The Ultimate Goal: Training Longevity

Posted October 12, 2010 in Healthy Lifestyle, Motivation 3 Comments »
Josh Hanagarne
Josh Hanagarne

Today’s new Swole Content is a guest post by Josh Hanagarne, the World’s Strongest Librarian. Please visit him on his blog where he talks about books, strength training, his fight with Tourette’s Syndrome, and much more.

How to Train for YOUR Future

We hear about weight training goals all the time.

  • I want more muscle.
  • I want less fat.
  • I want to look good naked.
  • I want to deadlift more.
  • I want to bench press 500 pounds.

What about training goals that will actually matter when you spot your first gray hair or when you buy your first pair of bifocals? Granted fat loss is always a concern as you age, but what can we, as dedicated strength athletes, focus on NOW that will help us stay healthy as the years tick by?

Lifetime Training Goals

I am a huge believer in goals and they are the most effective way for me to make constant progress. But I recently had a fascinating conversation with a man in his early 50s who gave me a fascinating perspective that I don’t have yet in my early 30s. He asked me my opinion on the best way to “age well,” in terms of fitness. When I asked him what his goals were, he simply said “I want to age well and maintain as much strength as possible.”

What a wonderful goal! And it was a great experience for me to step outside of the box in which most of my clients operate.

Suddenly I was forced to take the long-view on someone else’s behalf. We all like to say that lifting is about quality of life, but I know my own motivations are often more superficial. It’s fun to be strong, big, and look good. Yes, those things improve my quality of life, but when I hit a new deadlift max, I don’t say to myself, “Wow, this is really going to benefit me 20 years down the road.”

I asked him to give me a week and we’d meet again and talk some more.

His Training History

We began our first session talking about his training history. He had dabbled in his 20s with bodybuilding and powerlifting. We had that in common. He spent the years between 30 and 50 vacillating between bodybuilding and rehabbing injuries that cropped up with increasing frequency. He had also played around with kettlebells for the most recent five years at a local Crossfit Gym, but he wasn’t doing the Crossfit workouts.

“Of all the training you have done,” I asked, “What did you enjoy the most?”

“I think I probably look forward to kettlebell workouts the best,” he said.

I tried to think of a reason why kettlebells would therefore not be the best way for him to hit his goal of aging well and maintaining strength. I couldn’t find one. It is not because they are the best tool — but they may very well be the best tool for him because he stated that he could always look forward to training with them.

The Tool Does Not Make the Movement

If you’ve got a few years of dedicated training behind you (I have about 5 at this point), you know that you could meet most of your physique goals with a variety of implements. Barbells, kettlebells, dumbbells, sandbags, weight vests, etc.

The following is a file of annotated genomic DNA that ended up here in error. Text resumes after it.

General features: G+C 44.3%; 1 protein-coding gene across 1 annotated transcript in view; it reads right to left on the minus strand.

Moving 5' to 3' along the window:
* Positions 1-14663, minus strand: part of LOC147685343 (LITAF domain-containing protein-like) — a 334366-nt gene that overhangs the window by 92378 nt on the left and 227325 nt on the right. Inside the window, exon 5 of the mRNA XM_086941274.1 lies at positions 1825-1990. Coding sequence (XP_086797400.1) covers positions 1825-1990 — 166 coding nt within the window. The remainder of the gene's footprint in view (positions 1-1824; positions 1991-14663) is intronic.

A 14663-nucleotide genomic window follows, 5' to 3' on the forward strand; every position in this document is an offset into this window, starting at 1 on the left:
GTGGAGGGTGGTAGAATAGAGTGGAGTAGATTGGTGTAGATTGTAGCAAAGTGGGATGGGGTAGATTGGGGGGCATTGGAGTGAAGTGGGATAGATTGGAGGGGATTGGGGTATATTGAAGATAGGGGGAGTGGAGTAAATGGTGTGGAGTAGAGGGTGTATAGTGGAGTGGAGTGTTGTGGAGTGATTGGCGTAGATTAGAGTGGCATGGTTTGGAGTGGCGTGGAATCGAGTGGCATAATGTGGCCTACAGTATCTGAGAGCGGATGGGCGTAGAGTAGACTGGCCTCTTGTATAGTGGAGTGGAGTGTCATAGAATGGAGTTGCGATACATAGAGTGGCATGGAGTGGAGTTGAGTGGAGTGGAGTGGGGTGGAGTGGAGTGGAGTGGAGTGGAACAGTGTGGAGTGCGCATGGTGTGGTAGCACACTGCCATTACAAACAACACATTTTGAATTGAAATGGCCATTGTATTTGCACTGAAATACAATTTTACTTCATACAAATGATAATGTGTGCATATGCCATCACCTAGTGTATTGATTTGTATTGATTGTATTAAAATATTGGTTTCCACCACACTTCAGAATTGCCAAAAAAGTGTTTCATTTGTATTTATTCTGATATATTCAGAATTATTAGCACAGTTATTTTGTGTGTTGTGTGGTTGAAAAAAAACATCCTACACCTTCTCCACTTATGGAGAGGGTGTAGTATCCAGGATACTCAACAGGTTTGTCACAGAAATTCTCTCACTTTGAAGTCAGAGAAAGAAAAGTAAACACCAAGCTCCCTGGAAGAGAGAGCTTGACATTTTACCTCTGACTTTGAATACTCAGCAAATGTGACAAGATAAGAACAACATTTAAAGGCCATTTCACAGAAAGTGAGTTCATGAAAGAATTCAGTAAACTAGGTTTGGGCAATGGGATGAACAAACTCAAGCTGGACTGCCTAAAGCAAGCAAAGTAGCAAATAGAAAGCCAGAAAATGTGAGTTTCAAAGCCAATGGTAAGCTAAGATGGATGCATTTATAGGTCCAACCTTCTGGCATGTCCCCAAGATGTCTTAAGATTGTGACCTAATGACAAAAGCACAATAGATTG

If you are purely interested in physique and quality of life, I do not believe any one tool is better than any other. If all we had was a wasteland full of heavy rocks, we’d find out who really valued their resistance training, because they would find a zillion ways to train with stones without mourning their dumbbells and TRX trainers.

But if you know what you like to do the most, I would consider that a clue as to what will get you the best results and help you reach your goals. I do best when I’m doing things I enjoy. Most people I know seem to be wired in a similar fashion.


Of course, if you’re a competitive powerlifter, you will need to put in barbell work on the three big lifts.

If you’re a competitive bodybuilder then limiting your training to a sandbag probably wouldn’t get you to the Mr. Olympia competition.

But if you just want to improve your quality of life, age well, and enjoy the time you spend in the gym, I would highly recommend concentrating on the things you already know you like to do. It should do a lot in terms of providing motivation and keeping you excited about your training.

The more years you can spend training, the longer you will benefit from the process. And if you’re having fun in the gym, you are much more unlikely to get out of the habit of training.

As to the gentleman I have talked about in this article, he’s currently hitting kettlebell snatch numbers that all the young guys in the gym could learn a lot from!

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3 Responses to “The Ultimate Goal: Training Longevity”

  1. Great philosophy toward your goals. Enjoy what you are good at or are excited about so that you maintain your healthy stature. The only thing I would like to say is that, it doesn’t hurt to branch out and try new things for your own health. Staying stuck with one set of weight tools, exercise, routine can ultimately bring that motivation down. Be inventive on your own or read those health articles to see what makes sense to you.

  2. Wow some good points here, I never thought long term about my weight lifting goals, always just relatively short term

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